“It’s been my honor to seek Connecticut’s highest statewide office,” Boughton said in an email to supporters. “However, I now believe it is time to suspend my candidacy and call for party unity behind the endorsed Republican candidate, Tom Foley.”

Boughton announced he will close out his campaign committee in the coming weeks and release the committee’s staff to work on other campaigns.

“Obviously when something doesn’t work out the way you wanted it to, you feel disappointed,” Boughton said in an interview shortly after his announcement. “You can’t look at what was, you can only look at what the future will bring.”

Boughton’s departure from the race leaves the Republican primary field with two candidates: Foley and state Sen. John McKinney. The primary will be held on Aug. 12.

“I welcome a two-person race for the Republican nomination for governor,” McKinney said. “This will provide Republican primary voters a clear choice on the issues. The next Governor will have to close an almost $3 billion deficit. Mr. Foley and I could not be more clearly different in our approach too it.”

Connecticut Republican party Chairman Jerry Labriola Jr. said Boughton’s withdrawal brings the party “one step closer to party unity in the race for governor.” He praised Boughton as “an extremely talented candidate and a dedicated public servant.”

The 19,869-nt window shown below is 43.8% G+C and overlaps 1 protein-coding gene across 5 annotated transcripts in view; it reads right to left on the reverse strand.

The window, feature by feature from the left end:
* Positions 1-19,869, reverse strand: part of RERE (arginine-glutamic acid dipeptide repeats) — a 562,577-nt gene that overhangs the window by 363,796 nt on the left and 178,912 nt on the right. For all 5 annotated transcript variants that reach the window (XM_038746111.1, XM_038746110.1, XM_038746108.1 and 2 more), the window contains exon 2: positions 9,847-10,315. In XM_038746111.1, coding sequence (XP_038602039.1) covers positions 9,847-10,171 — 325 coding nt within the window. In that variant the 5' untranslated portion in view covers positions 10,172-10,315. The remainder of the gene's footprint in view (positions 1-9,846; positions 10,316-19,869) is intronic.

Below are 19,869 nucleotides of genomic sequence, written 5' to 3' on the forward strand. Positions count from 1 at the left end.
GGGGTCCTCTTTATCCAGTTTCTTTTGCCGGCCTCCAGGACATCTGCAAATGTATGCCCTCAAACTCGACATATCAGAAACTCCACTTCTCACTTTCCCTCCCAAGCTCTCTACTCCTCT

Boughton, a 50-year-old former teacher, cast himself as a plain-spoken, can-do mayor, a blue collar Republican who identified himself as “pro life” and took a hardline stance on undocumented immigrants.

Personable and popular, he was also known for his adept use of social media, including a folksy Twitter feed that riffed on everything from policy issues to rap lyrics to mini-reviews of “The Walking Dead.”

But Boughton experienced a series of stumbles and setbacks in the early months of the 2014 campaign cycle. He languished in second place in public opinion polls; a May 9 Quinnipiac University poll put him at 9 percent, to Foley’s 39 percent.

Boughton drew criticism from gun rights groups for his support of tougher gun control laws. But earlier this year, he publicly severed his ties with former New York City Mayor Michael Bloomberg’s Mayors Against Illegal Guns, drawing scorn from gun control activists, including family members of those killed at Sandy Hook Elementary School.